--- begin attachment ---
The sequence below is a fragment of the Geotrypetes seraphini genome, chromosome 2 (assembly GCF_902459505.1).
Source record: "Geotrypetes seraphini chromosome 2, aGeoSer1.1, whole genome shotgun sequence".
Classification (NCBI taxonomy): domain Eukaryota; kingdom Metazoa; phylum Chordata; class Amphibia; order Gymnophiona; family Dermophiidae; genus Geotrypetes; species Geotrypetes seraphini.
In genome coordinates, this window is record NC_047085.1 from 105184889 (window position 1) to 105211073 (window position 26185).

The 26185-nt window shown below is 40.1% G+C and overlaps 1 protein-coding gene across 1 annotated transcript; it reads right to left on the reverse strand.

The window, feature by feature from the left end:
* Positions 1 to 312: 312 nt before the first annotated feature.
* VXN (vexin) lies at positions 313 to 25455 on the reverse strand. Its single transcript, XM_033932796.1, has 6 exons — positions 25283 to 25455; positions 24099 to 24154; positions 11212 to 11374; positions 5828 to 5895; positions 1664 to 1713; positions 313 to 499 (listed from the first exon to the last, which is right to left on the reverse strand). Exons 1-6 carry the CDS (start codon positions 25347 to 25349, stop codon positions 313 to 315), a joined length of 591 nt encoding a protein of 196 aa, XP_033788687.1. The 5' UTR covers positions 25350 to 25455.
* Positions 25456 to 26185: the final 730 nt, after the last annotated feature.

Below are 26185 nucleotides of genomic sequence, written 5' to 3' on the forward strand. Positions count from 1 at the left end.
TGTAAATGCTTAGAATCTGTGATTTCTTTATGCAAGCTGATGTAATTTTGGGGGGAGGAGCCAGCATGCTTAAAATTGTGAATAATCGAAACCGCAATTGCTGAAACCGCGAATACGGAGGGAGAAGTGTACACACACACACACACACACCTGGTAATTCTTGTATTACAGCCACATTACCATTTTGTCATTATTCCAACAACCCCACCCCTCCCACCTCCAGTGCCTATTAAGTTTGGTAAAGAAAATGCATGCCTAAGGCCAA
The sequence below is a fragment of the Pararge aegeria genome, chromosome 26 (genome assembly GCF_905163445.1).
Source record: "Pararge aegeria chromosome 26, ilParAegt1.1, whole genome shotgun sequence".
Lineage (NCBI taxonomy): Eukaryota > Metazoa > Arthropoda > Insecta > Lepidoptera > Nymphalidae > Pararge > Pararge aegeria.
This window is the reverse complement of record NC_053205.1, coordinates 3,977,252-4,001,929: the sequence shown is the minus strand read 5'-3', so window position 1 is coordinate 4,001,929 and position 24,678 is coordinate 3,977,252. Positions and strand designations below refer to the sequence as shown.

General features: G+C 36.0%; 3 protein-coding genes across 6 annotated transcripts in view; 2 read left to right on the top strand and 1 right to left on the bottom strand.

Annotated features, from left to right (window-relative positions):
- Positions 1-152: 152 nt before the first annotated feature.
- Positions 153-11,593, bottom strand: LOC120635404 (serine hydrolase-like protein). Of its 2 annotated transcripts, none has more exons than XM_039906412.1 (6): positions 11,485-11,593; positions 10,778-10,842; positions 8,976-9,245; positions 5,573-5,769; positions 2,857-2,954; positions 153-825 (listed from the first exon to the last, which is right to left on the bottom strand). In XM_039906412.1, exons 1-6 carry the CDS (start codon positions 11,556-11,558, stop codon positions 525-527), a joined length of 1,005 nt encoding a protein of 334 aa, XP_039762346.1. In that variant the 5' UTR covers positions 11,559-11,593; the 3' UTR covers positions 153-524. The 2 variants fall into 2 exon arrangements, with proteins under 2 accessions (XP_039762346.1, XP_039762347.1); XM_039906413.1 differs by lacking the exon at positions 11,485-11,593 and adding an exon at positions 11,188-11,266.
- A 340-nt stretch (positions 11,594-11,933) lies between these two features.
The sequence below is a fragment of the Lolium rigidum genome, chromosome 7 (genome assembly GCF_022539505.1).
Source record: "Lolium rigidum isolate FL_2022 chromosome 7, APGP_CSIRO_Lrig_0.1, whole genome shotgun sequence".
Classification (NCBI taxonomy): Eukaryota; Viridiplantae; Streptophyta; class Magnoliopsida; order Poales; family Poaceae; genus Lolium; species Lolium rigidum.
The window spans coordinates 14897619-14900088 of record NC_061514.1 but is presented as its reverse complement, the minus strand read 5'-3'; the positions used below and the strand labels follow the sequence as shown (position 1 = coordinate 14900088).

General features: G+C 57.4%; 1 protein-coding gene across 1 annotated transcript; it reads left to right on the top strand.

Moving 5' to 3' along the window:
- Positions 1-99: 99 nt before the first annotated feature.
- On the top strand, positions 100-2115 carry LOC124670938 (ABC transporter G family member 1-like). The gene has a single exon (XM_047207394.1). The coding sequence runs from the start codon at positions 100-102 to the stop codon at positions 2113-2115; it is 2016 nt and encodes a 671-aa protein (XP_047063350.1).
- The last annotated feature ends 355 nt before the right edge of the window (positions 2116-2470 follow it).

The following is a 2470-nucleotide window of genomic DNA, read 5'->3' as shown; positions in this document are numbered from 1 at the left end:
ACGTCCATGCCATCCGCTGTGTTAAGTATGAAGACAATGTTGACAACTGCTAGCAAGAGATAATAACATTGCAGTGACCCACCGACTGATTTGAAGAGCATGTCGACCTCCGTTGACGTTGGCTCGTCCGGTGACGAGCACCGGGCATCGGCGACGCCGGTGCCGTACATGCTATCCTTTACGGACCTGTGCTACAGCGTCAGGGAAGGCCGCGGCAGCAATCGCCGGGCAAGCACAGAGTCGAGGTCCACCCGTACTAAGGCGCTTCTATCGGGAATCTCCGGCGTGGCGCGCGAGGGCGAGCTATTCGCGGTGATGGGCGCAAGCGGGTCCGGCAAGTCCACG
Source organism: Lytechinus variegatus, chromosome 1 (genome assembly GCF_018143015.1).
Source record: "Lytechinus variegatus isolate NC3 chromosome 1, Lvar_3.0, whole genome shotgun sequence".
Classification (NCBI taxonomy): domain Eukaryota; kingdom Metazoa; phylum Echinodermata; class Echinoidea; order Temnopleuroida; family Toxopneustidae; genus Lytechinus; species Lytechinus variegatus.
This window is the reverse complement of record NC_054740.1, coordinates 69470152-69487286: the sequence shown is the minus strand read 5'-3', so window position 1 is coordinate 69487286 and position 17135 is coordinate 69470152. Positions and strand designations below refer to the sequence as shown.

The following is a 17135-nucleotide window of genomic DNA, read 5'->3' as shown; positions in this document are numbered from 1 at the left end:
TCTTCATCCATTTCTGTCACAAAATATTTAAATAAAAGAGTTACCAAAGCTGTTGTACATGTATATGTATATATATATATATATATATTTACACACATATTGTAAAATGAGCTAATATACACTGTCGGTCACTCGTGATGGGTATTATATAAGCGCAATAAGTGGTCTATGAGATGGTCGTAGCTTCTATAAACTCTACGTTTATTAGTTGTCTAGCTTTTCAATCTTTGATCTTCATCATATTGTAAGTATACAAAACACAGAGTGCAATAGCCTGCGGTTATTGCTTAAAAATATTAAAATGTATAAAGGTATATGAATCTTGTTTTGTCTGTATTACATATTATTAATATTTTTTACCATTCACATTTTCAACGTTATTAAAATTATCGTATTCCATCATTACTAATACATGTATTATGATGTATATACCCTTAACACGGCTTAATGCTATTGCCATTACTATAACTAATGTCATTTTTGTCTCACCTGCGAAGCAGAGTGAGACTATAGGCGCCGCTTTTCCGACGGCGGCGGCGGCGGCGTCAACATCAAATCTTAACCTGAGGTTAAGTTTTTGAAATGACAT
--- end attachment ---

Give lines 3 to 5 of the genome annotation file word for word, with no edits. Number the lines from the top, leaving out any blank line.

Classification (NCBI taxonomy): domain Eukaryota; kingdom Metazoa; phylum Chordata; class Amphibia; order Gymnophiona; family Dermophiidae; genus Geotrypetes; species Geotrypetes seraphini.
In genome coordinates, this window is record NC_047085.1 from 105184889 (window position 1) to 105211073 (window position 26185).

The 26185-nt window shown below is 40.1% G+C and overlaps 1 protein-coding gene across 1 annotated transcript; it reads right to left on the reverse strand.